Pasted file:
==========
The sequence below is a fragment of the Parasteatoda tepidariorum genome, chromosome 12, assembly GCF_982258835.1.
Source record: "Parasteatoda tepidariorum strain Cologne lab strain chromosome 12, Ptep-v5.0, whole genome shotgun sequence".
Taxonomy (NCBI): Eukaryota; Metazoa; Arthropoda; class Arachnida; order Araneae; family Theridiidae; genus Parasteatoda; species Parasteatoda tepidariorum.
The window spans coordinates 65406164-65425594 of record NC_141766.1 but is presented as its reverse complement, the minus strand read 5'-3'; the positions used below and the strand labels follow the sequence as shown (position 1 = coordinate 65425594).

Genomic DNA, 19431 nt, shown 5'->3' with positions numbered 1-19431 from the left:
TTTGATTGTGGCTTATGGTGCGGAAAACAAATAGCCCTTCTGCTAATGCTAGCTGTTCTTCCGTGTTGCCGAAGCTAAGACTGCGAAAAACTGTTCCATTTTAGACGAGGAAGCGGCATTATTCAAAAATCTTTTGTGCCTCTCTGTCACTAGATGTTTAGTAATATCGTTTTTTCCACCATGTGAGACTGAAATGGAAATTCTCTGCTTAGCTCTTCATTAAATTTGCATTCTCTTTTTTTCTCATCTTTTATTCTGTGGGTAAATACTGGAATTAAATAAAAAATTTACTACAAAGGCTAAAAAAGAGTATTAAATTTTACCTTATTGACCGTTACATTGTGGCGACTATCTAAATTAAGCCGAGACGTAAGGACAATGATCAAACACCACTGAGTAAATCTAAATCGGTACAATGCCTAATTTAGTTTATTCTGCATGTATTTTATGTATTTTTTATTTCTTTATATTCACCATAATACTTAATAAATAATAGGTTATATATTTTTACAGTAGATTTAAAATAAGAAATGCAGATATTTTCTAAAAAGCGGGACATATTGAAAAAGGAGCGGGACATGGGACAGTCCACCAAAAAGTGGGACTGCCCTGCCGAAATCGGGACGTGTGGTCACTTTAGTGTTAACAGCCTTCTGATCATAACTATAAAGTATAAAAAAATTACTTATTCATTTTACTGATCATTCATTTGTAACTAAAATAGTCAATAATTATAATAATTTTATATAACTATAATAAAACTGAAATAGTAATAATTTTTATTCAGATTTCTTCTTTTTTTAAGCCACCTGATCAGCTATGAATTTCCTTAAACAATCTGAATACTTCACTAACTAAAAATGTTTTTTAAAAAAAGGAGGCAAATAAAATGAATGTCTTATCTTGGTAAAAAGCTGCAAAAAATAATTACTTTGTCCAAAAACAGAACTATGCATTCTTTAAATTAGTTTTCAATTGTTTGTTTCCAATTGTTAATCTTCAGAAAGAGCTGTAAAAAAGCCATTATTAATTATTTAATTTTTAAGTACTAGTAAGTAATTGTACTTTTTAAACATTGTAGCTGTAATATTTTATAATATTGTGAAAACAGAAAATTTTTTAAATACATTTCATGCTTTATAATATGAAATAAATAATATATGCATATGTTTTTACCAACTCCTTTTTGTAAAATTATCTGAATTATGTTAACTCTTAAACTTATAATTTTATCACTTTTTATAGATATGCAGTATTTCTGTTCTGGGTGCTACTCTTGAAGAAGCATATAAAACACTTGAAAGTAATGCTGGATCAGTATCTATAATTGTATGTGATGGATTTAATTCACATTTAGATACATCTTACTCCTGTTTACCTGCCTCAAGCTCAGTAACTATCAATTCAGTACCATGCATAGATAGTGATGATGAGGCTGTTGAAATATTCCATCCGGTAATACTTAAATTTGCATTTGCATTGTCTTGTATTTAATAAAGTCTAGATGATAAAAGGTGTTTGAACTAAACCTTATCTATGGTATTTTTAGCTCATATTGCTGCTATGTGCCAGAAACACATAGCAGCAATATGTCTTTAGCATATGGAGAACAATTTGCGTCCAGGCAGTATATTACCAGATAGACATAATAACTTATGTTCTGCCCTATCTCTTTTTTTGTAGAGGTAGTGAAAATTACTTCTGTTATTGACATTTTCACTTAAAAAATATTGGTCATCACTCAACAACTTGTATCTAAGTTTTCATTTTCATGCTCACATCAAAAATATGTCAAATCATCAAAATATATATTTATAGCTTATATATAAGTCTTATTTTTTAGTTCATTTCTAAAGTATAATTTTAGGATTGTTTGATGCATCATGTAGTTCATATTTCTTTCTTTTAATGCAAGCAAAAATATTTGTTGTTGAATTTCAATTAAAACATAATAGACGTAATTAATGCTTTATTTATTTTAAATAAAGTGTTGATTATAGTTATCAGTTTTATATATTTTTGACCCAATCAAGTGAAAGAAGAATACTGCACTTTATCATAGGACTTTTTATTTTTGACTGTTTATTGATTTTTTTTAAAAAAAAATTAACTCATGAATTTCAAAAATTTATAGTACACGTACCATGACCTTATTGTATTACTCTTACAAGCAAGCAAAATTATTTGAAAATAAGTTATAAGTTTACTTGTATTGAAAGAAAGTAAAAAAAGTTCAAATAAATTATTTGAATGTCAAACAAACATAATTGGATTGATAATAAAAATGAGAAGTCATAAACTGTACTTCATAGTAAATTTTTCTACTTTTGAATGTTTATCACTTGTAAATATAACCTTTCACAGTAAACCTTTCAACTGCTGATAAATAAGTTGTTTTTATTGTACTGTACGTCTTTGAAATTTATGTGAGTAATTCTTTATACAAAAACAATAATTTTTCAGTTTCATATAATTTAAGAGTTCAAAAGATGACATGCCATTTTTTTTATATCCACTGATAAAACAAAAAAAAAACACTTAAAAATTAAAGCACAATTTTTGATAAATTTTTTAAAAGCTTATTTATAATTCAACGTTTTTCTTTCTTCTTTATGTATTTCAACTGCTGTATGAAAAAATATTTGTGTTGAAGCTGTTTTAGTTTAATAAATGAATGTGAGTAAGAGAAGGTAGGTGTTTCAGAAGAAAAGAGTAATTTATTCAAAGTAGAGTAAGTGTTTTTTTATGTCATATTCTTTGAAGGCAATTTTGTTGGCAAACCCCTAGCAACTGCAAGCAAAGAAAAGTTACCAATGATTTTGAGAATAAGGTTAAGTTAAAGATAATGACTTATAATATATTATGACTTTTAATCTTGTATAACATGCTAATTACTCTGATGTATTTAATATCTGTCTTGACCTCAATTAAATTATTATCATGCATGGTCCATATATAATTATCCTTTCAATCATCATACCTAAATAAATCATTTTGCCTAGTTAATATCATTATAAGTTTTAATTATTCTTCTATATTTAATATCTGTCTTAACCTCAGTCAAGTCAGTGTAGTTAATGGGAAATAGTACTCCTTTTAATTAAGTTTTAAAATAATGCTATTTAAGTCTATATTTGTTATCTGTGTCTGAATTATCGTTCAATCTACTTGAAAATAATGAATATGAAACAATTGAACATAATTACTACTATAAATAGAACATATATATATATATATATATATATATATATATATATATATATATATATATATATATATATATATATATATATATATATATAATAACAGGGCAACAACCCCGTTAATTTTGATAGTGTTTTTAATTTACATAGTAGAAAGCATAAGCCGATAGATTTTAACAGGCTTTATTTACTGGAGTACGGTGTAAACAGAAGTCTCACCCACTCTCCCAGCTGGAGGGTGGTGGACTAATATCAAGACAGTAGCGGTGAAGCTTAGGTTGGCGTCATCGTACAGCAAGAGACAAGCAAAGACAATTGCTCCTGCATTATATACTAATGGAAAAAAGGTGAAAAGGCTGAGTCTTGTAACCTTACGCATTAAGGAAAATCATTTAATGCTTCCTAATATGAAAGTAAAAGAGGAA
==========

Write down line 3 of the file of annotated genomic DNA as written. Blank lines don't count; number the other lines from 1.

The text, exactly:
Taxonomy (NCBI): Eukaryota; Metazoa; Arthropoda; class Arachnida; order Araneae; family Theridiidae; genus Parasteatoda; species Parasteatoda tepidariorum.